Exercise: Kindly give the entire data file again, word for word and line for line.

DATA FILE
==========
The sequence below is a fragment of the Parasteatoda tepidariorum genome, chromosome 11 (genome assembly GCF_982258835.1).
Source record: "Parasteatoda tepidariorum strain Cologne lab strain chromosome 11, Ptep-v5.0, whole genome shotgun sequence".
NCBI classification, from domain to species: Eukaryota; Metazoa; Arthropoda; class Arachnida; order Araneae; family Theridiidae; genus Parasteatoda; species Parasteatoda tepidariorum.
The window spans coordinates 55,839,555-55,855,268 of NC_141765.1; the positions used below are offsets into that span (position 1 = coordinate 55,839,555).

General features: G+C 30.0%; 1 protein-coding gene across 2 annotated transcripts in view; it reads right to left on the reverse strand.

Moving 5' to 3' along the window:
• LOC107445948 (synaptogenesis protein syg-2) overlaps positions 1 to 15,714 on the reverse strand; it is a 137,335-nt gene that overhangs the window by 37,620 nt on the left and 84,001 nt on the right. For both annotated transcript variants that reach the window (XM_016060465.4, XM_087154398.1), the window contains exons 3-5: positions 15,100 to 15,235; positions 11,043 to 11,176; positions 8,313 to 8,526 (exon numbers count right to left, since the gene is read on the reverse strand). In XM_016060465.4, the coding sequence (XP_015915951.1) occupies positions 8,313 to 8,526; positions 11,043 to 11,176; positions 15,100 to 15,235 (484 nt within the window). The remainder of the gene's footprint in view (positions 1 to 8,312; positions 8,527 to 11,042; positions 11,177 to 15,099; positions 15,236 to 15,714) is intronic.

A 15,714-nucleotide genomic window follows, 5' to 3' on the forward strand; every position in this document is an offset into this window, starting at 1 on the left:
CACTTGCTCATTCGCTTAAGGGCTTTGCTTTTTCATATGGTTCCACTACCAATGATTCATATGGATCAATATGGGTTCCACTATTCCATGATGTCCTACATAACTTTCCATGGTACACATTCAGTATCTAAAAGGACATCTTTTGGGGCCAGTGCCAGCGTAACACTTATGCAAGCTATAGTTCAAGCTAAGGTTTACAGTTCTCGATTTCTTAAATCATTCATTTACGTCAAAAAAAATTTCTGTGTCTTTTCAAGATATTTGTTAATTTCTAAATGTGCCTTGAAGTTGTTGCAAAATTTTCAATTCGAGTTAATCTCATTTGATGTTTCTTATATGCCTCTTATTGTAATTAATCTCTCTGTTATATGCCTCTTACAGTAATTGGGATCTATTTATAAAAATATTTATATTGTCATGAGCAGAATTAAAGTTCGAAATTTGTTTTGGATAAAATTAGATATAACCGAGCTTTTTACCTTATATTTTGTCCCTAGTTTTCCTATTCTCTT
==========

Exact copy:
The sequence below is a fragment of the Parasteatoda tepidariorum genome, chromosome 11 (genome assembly GCF_982258835.1).
Source record: "Parasteatoda tepidariorum strain Cologne lab strain chromosome 11, Ptep-v5.0, whole genome shotgun sequence".
NCBI classification, from domain to species: Eukaryota; Metazoa; Arthropoda; class Arachnida; order Araneae; family Theridiidae; genus Parasteatoda; species Parasteatoda tepidariorum.
The window spans coordinates 55,839,555-55,855,268 of NC_141765.1; the positions used below are offsets into that span (position 1 = coordinate 55,839,555).

General features: G+C 30.0%; 1 protein-coding gene across 2 annotated transcripts in view; it reads right to left on the reverse strand.

Moving 5' to 3' along the window:
• LOC107445948 (synaptogenesis protein syg-2) overlaps positions 1 to 15,714 on the reverse strand; it is a 137,335-nt gene that overhangs the window by 37,620 nt on the left and 84,001 nt on the right. For both annotated transcript variants that reach the window (XM_016060465.4, XM_087154398.1), the window contains exons 3-5: positions 15,100 to 15,235; positions 11,043 to 11,176; positions 8,313 to 8,526 (exon numbers count right to left, since the gene is read on the reverse strand). In XM_016060465.4, the coding sequence (XP_015915951.1) occupies positions 8,313 to 8,526; positions 11,043 to 11,176; positions 15,100 to 15,235 (484 nt within the window). The remainder of the gene's footprint in view (positions 1 to 8,312; positions 8,527 to 11,042; positions 11,177 to 15,099; positions 15,236 to 15,714) is intronic.

A 15,714-nucleotide genomic window follows, 5' to 3' on the forward strand; every position in this document is an offset into this window, starting at 1 on the left:
CACTTGCTCATTCGCTTAAGGGCTTTGCTTTTTCATATGGTTCCACTACCAATGATTCATATGGATCAATATGGGTTCCACTATTCCATGATGTCCTACATAACTTTCCATGGTACACATTCAGTATCTAAAAGGACATCTTTTGGGGCCAGTGCCAGCGTAACACTTATGCAAGCTATAGTTCAAGCTAAGGTTTACAGTTCTCGATTTCTTAAATCATTCATTTACGTCAAAAAAAATTTCTGTGTCTTTTCAAGATATTTGTTAATTTCTAAATGTGCCTTGAAGTTGTTGCAAAATTTTCAATTCGAGTTAATCTCATTTGATGTTTCTTATATGCCTCTTATTGTAATTAATCTCTCTGTTATATGCCTCTTACAGTAATTGGGATCTATTTATAAAAATATTTATATTGTCATGAGCAGAATTAAAGTTCGAAATTTGTTTTGGATAAAATTAGATATAACCGAGCTTTTTACCTTATATTTTGTCCCTAGTTTTCCTATTCTCTT